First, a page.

Caribou: Guilbeault will recommend intervention in Quebec

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Caribou: Guilbeault will recommend an intervention in Quebec

Ontario is also targeted by a possible intervention by the federal government.

The woodland caribou is not sufficiently protected in Quebec, concludes the federal government. (File photo)

“Almost all” of the critical habitat of the woodland caribou on the territory of Quebec “is not effectively protected”, decides the federal Minister of the Environment, Steven Guilbeault. The latter will therefore recommend to the cabinet of ministers of Justin Trudeau's government to intervene.

Mr. Guilbeault had left hanging since last year the possibility of an intervention by Ottawa in Quebec if he was not convinced that the measures to protect the habitat woodland caribou were sufficient to ensure the survival of the species.

After consultations with the First Nations and after having requested data from the government of François Legault, Minister Guilbeault is of the opinion that the maintenance of the Quebec herds is unlikely in the current conditions.

This finding, the result of several months of analysis conducted by Environment and Climate Change Canada, forces the Minister to act.

I am required to recommend to the Governor in Council the issuance of a protection order for unprotected portions of boreal caribou critical habitat, he wrote in a letter delivered last Friday to First Nations, including Radio -Canada got copy. A similar version was also sent to the Quebec Minister of the Environment, Benoit Charette.

Minister Steven Guilbeault has an obligation to recommend an intervention in Quebec, under the Species at Risk Act in Canada. (Archival photo)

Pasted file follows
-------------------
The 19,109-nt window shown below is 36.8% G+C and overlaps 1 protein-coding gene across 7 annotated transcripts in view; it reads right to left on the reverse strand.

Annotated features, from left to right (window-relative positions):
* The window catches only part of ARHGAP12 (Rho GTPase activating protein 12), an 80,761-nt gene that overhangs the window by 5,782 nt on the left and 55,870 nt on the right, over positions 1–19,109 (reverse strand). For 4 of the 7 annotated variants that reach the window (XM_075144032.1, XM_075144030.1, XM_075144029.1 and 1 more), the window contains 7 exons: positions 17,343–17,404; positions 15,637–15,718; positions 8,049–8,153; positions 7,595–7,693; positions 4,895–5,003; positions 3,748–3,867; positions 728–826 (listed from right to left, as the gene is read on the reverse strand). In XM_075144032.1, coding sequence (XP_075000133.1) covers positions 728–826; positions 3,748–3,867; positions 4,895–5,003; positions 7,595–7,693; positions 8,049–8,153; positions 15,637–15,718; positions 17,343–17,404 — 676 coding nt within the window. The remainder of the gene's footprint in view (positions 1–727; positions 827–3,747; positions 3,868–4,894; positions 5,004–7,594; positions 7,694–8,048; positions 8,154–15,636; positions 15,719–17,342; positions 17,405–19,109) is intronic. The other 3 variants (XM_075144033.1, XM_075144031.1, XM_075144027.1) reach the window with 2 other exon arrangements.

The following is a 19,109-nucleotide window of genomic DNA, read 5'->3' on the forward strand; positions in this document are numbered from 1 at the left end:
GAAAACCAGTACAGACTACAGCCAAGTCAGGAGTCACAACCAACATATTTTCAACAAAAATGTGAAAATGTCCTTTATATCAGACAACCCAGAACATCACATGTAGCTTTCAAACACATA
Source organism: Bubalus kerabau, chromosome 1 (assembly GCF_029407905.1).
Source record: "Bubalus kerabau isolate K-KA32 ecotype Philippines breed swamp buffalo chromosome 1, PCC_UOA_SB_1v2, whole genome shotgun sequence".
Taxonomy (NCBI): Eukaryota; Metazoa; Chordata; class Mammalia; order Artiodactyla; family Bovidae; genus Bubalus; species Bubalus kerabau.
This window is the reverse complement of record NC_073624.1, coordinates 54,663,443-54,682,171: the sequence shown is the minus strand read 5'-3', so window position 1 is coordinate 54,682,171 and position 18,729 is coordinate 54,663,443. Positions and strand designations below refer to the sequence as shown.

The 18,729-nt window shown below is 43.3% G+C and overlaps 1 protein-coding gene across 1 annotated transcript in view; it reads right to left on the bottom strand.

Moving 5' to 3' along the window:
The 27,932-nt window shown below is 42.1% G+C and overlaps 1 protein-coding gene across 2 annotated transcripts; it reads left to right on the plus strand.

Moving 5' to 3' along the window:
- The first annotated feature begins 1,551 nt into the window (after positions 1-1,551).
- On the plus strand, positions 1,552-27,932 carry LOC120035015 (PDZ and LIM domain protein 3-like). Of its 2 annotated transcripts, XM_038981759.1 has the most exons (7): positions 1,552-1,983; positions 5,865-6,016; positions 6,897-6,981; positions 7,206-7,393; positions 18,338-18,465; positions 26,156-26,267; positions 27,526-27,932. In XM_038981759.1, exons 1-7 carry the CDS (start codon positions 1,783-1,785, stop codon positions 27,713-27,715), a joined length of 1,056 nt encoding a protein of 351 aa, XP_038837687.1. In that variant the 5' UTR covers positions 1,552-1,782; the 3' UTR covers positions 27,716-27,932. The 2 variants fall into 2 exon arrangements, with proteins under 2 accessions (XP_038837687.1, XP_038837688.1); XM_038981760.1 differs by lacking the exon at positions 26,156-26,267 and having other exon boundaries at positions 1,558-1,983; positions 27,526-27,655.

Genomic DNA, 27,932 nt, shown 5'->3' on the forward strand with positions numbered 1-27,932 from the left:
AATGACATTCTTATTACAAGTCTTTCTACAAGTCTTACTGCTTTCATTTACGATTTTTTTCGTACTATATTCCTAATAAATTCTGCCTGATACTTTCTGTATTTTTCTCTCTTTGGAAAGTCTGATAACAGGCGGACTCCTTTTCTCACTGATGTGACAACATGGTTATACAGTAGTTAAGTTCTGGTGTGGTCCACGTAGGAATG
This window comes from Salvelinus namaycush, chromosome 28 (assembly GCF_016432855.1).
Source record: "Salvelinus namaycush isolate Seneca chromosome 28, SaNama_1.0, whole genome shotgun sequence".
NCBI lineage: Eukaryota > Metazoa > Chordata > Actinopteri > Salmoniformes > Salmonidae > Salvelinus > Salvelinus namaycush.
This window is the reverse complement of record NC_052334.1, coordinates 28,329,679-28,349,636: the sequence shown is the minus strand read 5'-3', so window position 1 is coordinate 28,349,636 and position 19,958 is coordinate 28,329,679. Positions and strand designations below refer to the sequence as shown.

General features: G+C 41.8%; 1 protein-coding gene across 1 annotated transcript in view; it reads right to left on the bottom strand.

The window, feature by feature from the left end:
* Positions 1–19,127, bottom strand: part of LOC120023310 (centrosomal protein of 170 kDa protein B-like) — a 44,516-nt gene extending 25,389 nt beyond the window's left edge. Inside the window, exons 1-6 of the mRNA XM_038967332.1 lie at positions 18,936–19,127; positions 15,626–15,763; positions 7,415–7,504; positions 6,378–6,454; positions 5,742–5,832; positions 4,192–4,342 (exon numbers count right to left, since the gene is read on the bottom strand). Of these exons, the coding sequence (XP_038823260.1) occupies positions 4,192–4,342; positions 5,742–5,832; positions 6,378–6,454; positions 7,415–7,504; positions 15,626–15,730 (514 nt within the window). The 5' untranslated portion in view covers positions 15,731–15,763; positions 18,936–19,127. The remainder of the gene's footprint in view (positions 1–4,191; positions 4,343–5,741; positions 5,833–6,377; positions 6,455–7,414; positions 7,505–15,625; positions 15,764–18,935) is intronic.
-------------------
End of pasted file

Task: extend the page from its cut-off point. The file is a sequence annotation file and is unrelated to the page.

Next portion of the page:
As the woodland caribou is protected by the Species at Risk Act in Canada, Steven Guilbeault is indeed obliged to initiate the mechanisms required by the legislation.

Last year, the potential area for an intervention by Ottawa was estimated at 35,000 square kilometers in the critical habitat of woodland caribou in Quebec. The decree envisaged by the federal government could last up to five years. It would deprive the forest industry of certain cutting territories. Compensation could be paid to compensate the affected communities.

The intervention would only target, for the time being, woodland caribou north of the St. Lawrence River. The isolated Gaspésie population of mountain caribou, a distinct ecotype, is not abandoned, however, Guilbeault's office says. On the verge of extinction, this population of around 30 caribou could be subject to other mechanisms embedded in federal law.

Quebec did not particularly appreciate Steven Guilbeault's missive. His provincial counterpart, Benoit Charette, felt that the agreement reached last August with Ottawa would allow him to avoid federal intervention.

The federal government's approach to this file is hard to follow. However, we agreed last summer on the actions to be taken and Steven Guilbault knows very well that we intend to arrive at a strategy by the summer, reacted the cabinet of Mr. Charette in writing.

Minister of the Environment, Benoit Charette (File photo)

In the agreement, Mr. Charette undertook to take additional measures and adopt a protection strategy by June 2023. Quebec aimed in particular to maintain a rate of habitat disturbance essential to a maximum of 35%. To do this, we must consult the regions involved, including the Aboriginal communities, says the minister.